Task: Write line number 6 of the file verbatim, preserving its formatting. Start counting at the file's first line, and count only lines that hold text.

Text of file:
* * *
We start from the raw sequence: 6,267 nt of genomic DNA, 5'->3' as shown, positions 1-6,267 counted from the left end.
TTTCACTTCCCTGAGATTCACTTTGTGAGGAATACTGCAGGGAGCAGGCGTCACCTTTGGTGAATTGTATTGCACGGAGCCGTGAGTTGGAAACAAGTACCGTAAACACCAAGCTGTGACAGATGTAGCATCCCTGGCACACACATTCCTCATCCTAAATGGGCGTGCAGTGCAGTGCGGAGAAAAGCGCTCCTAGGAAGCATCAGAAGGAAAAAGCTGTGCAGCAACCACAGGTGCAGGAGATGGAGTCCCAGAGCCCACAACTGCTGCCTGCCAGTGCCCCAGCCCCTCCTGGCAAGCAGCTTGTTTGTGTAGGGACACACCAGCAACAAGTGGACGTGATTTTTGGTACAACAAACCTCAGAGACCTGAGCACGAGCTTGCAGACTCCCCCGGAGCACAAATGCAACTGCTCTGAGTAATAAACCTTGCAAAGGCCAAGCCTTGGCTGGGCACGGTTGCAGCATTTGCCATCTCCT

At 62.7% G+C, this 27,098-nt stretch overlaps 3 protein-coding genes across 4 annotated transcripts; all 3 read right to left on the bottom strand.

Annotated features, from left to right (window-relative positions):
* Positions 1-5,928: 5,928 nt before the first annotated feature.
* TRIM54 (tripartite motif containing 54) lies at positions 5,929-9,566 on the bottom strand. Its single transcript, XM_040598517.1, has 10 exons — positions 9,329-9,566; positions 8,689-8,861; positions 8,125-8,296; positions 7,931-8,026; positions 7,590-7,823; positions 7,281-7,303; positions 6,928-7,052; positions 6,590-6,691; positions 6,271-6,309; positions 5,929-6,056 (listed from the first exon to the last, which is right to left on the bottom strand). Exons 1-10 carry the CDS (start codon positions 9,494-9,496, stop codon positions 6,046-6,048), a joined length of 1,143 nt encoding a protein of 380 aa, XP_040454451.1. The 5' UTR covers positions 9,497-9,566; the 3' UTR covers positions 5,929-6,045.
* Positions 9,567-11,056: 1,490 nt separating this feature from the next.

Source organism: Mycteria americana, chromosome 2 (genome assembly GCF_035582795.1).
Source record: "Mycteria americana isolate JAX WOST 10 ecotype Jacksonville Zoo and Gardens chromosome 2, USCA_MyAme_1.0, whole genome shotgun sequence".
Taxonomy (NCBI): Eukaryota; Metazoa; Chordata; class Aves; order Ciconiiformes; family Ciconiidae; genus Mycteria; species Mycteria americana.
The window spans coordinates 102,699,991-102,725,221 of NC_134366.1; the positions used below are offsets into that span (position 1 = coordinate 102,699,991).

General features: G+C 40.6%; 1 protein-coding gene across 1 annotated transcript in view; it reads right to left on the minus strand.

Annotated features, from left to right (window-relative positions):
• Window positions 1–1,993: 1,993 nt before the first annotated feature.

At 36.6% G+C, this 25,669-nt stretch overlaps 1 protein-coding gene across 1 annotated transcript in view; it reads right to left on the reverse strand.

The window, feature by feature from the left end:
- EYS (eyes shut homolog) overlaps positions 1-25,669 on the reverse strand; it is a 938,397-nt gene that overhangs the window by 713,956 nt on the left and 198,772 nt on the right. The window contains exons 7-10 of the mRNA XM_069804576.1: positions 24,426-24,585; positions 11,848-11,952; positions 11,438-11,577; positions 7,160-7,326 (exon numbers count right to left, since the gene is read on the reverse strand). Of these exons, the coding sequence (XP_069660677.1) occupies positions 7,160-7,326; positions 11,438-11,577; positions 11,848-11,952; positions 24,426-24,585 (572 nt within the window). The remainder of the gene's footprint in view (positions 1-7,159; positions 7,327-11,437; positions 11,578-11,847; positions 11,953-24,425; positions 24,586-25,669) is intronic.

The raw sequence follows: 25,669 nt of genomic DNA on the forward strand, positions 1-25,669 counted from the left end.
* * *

* TRIM54 (tripartite motif containing 54) lies at positions 5,929-9,566 on the bottom strand. Its single transcript, XM_040598517.1, has 10 exons — positions 9,329-9,566; positions 8,689-8,861; positions 8,125-8,296; positions 7,931-8,026; positions 7,590-7,823; positions 7,281-7,303; positions 6,928-7,052; positions 6,590-6,691; positions 6,271-6,309; positions 5,929-6,056 (listed from the first exon to the last, which is right to left on the bottom strand). Exons 1-10 carry the CDS (start codon positions 9,494-9,496, stop codon positions 6,046-6,048), a joined length of 1,143 nt encoding a protein of 380 aa, XP_040454451.1. The 5' UTR covers positions 9,497-9,566; the 3' UTR covers positions 5,929-6,045.